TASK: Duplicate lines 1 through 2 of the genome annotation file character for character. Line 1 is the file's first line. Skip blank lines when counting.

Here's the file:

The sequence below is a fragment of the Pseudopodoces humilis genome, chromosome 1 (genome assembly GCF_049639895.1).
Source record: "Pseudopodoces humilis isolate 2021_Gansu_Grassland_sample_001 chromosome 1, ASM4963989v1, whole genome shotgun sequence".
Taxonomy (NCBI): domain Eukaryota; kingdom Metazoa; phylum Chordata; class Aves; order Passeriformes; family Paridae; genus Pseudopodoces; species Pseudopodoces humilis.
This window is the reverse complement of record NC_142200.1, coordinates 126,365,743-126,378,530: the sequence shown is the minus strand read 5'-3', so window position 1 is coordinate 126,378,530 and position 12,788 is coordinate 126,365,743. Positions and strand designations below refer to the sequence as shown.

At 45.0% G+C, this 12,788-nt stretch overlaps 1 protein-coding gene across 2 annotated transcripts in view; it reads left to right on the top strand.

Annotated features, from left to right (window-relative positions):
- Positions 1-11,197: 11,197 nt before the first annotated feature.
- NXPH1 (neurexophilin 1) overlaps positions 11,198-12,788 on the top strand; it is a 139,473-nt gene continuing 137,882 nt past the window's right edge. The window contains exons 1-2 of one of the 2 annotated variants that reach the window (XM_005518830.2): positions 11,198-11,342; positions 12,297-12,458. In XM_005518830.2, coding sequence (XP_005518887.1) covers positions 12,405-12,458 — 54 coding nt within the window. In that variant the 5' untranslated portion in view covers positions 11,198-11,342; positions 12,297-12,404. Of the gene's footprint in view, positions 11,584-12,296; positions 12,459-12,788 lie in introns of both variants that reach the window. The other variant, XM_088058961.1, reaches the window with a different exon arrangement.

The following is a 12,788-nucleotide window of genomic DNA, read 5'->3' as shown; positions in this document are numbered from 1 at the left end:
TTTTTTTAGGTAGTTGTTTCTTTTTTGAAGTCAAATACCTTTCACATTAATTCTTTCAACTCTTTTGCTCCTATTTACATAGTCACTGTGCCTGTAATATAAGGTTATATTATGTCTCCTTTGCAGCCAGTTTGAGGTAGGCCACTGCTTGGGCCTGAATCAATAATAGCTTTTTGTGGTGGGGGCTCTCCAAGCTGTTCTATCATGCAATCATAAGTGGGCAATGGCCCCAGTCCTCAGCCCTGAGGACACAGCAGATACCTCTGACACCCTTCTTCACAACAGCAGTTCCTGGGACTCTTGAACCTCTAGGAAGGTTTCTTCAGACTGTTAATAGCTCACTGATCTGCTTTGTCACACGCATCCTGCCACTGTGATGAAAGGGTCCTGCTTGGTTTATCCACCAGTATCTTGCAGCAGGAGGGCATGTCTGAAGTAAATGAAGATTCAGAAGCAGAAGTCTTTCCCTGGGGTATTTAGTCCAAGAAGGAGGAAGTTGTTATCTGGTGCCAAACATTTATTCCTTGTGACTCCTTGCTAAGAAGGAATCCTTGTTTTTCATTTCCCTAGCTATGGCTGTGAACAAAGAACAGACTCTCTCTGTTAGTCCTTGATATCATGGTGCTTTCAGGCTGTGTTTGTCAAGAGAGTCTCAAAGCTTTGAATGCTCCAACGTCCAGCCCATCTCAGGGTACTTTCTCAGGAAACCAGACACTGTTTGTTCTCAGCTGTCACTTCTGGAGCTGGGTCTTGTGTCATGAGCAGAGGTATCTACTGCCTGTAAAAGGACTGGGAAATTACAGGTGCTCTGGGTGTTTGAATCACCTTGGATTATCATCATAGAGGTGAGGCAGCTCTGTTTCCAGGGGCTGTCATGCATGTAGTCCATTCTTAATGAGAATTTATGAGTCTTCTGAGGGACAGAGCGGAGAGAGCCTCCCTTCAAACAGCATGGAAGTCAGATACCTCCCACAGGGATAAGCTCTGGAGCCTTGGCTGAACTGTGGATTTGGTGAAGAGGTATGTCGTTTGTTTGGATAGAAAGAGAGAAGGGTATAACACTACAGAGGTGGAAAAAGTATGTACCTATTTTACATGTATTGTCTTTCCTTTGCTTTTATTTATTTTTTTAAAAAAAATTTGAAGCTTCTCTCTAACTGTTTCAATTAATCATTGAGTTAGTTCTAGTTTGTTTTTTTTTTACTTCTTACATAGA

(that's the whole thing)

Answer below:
The sequence below is a fragment of the Pseudopodoces humilis genome, chromosome 1 (genome assembly GCF_049639895.1).
Source record: "Pseudopodoces humilis isolate 2021_Gansu_Grassland_sample_001 chromosome 1, ASM4963989v1, whole genome shotgun sequence".